|author||bnc <email@example.com>||Wed Mar 15 07:45:06 2023 -0700|
|committer||Copybara-Service <firstname.lastname@example.org>||Wed Mar 15 07:46:26 2023 -0700|
Disable batched write in QuicWriteBlockedList. As a reminder, HTTP/3 streams have two priority-related parameters received from the clien in PRIORITY_UPDATE frames: urgency (int) and incremental (bool). Writes can be continuous or round-robin. With continuous writes, if data is written on a given stream, writing contiues as long as there is data for that stream. Round-robin writes can be batched or not. If batched, writing on a stream can continue if less than 16 kB of data has been written continuously on that stream. If not batched, other streams with same urgency get a turn after a single write. In any case, the size of a single write is not limited by QuicWriteBlockedList. This applies to streams with the same urgency value. Streams always yield to streams with higher priority (lower urgency value). Incremental streams are always written round-robin. If --gfe2_reloadable_flag_quic_priority_respect_incremental is false, non-incremental streams are also written round-robin. If it is true, they are written continuously. This was introduced in cl/511587715. This CL introduces --gfe2_reloadable_flag_quic_disable_batch_write. If false, round-robin writes are batched. If true, they are not batched. This applies to incremental streams, and if --gfe2_reloadable_flag_quic_priority_respect_incremental is false, then to non-incremental streams as well. An additional optimization is to prioritize the non-incremental stream with the last write over incremental streams even if there was a write on the incremental stream in the meanwhile (due to the non-incremental stream not having data to write). While this sounds unfair (in the sense that incremental streams may be starved), this is no worse than incremental streams being blocked by a non-incremental stream that can provide write data continuously. The rationale is that data on a non-incremental stream is useless for the client until all of it is received, so once some of it was sent, send all of it. (Note that incremental streams do not immediately yield to other non-incremental streams that have started writing, only to the most recent one. They get at least one turn to write their own data.) Protected by FLAGS_quic_reloadable_flag_quic_disable_batch_write. PiperOrigin-RevId: 516822305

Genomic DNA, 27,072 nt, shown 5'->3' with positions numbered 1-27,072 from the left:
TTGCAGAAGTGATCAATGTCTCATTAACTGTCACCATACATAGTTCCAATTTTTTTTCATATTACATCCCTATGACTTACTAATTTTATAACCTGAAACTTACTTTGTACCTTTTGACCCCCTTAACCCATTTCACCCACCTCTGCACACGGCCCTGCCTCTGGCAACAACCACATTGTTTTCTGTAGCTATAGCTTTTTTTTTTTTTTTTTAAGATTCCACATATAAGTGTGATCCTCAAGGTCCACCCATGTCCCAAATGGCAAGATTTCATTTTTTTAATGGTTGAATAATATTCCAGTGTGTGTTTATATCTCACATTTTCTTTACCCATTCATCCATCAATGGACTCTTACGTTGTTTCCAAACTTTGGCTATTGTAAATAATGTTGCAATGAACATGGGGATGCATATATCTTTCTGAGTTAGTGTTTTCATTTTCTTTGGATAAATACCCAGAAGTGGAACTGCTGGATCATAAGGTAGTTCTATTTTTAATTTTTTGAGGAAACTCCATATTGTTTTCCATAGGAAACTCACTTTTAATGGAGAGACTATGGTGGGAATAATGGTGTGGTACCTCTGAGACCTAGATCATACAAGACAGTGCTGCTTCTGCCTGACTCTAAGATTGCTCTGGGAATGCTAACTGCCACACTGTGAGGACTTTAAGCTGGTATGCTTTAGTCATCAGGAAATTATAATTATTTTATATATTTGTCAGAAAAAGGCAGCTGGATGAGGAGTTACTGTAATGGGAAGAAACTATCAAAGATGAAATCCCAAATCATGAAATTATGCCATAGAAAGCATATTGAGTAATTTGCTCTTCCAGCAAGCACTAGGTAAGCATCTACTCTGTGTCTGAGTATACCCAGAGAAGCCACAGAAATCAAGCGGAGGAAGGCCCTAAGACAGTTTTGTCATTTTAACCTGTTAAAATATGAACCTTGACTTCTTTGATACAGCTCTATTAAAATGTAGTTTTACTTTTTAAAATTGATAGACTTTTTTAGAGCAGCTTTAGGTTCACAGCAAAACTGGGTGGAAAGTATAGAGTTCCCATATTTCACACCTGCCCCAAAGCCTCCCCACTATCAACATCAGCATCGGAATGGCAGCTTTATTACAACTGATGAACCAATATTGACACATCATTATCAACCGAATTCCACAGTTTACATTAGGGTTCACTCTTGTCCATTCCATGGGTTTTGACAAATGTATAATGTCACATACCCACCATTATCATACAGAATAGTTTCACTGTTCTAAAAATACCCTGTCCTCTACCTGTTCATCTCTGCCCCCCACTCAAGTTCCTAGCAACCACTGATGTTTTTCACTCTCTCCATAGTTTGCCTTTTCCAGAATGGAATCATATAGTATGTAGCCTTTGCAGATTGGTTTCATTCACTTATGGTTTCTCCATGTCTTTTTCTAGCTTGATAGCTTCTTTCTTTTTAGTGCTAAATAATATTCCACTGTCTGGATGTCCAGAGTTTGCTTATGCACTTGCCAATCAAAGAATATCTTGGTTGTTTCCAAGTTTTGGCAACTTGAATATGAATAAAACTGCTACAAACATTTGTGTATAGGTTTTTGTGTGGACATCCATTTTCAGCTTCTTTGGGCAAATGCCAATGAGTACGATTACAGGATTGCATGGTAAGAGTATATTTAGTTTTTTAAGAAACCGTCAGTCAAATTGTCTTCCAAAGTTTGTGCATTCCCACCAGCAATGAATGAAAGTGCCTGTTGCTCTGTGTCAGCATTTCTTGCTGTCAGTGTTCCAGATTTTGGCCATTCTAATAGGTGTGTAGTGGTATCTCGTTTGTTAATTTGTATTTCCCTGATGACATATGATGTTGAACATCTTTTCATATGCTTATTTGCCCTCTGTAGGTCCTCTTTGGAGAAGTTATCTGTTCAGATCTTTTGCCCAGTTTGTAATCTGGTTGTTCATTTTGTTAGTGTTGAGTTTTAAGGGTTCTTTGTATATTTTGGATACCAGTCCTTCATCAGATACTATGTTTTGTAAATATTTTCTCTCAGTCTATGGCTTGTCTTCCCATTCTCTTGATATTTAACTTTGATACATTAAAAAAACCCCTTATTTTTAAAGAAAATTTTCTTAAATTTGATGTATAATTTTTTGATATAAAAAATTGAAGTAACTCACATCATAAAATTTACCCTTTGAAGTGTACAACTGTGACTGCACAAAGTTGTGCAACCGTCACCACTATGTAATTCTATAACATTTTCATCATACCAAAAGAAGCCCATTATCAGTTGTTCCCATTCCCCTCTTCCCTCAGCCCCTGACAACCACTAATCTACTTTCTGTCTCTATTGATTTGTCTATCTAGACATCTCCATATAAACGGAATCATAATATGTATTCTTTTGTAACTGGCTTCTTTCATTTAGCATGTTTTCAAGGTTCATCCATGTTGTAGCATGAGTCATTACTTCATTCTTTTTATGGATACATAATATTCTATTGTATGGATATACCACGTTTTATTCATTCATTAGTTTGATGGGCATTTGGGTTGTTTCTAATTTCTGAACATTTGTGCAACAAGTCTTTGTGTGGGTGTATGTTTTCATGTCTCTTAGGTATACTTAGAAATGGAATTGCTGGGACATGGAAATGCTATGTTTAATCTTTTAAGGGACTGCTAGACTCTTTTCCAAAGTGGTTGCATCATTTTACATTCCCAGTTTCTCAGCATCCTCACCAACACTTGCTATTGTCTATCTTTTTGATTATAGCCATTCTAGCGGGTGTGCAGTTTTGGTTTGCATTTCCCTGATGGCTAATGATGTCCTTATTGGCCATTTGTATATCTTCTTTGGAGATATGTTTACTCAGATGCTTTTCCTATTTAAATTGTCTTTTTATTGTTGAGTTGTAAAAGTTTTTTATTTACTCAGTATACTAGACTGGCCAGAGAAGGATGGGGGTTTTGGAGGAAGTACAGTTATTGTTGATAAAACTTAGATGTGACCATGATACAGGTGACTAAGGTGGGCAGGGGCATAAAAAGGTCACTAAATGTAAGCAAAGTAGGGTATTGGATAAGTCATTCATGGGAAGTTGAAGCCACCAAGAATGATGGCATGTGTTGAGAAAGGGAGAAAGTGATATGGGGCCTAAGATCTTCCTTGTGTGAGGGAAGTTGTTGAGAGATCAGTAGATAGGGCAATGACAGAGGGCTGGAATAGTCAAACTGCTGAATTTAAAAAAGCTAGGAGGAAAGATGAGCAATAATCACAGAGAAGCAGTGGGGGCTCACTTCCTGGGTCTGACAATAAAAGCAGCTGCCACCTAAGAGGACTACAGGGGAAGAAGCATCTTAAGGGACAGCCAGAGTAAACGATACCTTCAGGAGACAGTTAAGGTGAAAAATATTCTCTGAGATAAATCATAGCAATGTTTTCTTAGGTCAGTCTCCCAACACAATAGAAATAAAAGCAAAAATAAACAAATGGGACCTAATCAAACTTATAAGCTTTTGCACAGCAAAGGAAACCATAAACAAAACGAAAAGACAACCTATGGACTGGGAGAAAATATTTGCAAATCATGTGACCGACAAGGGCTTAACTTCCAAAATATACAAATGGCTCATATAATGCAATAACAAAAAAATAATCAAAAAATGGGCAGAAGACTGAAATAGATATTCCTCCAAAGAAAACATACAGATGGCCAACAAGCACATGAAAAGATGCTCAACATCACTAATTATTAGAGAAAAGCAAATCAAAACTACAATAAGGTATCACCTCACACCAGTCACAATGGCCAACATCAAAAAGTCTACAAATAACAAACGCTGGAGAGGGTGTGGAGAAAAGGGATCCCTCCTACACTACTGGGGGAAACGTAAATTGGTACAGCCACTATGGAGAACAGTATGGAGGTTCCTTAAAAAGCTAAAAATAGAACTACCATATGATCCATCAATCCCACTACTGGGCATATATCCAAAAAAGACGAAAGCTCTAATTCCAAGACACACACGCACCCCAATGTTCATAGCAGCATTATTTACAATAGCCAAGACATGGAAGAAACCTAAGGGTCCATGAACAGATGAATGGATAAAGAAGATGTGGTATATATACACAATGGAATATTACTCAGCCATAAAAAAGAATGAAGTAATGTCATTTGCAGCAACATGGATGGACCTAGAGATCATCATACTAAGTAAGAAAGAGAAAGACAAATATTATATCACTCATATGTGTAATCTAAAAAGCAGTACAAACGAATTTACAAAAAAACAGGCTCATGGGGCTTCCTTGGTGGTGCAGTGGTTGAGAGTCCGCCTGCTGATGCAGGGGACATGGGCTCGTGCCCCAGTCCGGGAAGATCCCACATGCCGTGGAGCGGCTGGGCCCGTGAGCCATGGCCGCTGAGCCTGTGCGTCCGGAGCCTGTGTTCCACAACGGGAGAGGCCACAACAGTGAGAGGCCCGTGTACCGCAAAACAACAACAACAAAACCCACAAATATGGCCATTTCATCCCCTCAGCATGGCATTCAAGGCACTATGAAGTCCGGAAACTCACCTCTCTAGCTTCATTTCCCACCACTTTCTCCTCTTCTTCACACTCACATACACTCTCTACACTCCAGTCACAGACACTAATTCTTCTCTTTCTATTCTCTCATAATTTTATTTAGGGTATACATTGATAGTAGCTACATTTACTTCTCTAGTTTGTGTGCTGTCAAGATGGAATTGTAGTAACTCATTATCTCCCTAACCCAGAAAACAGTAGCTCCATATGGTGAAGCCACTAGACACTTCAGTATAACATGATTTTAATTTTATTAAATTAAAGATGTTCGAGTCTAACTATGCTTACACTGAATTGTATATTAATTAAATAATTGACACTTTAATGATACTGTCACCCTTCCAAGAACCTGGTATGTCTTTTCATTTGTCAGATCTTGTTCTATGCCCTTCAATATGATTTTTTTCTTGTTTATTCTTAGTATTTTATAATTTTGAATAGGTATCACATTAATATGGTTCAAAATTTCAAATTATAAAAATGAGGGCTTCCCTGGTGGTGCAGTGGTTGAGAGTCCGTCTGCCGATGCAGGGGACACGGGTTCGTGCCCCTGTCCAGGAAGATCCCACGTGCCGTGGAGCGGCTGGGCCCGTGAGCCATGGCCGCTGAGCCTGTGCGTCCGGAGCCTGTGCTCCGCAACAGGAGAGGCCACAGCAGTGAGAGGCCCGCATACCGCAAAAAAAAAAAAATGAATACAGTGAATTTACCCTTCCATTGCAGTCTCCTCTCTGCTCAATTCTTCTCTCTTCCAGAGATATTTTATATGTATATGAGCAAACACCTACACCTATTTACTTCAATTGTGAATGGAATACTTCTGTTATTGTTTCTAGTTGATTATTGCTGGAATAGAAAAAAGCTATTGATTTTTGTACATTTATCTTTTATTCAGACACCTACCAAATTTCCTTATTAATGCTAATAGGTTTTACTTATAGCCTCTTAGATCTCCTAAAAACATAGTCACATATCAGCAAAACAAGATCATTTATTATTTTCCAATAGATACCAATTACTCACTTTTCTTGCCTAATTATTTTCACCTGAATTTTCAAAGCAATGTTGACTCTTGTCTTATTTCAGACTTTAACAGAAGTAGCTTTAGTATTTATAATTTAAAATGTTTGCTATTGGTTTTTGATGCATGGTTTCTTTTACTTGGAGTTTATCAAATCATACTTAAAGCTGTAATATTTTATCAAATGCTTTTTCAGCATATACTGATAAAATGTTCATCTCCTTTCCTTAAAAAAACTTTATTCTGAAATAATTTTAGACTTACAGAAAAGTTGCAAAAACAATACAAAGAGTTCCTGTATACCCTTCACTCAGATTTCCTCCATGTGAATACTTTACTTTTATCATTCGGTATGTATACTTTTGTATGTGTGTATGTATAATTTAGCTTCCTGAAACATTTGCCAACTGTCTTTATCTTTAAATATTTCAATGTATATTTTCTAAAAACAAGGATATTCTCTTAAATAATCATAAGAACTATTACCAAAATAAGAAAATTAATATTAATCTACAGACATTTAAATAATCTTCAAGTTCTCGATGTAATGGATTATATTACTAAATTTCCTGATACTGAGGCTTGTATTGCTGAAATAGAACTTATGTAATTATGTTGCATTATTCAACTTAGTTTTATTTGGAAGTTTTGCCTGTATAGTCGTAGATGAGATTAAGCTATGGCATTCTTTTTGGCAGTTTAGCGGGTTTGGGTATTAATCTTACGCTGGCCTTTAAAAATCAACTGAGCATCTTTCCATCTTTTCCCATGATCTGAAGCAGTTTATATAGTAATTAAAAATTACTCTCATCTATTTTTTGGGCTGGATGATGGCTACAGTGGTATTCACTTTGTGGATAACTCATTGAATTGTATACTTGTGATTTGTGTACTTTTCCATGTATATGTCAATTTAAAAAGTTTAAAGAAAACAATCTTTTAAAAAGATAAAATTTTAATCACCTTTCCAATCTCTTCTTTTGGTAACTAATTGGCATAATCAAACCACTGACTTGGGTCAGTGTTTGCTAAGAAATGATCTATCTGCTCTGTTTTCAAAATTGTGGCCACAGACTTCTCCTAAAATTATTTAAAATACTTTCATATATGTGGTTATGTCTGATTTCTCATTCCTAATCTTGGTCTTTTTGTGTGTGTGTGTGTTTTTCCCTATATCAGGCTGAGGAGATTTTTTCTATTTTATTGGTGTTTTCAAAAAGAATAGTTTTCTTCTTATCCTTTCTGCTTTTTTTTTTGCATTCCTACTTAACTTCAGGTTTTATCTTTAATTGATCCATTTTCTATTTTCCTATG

QUICHE stands for QUIC, Http, Etc. It is Google‘s production-ready implementation of QUIC, HTTP/2, HTTP/3, and related protocols and tools. It powers Google’s servers, Chromium, Envoy, and other projects. It is actively developed and maintained.
There are two public QUICHE repositories. Either one may be used by embedders, as they are automatically kept in sync:
To embed QUICHE in your project, platform APIs need to be implemented and build files need to be created. Note that it is on the QUICHE team's roadmap to include default implementation for all platform APIs and to open-source build files. In the meanwhile, take a look at open source embedders like Chromium and Envoy to get started:
To contribute to QUICHE, follow instructions at CONTRIBUTING.md.
QUICHE is only supported on little-endian platforms.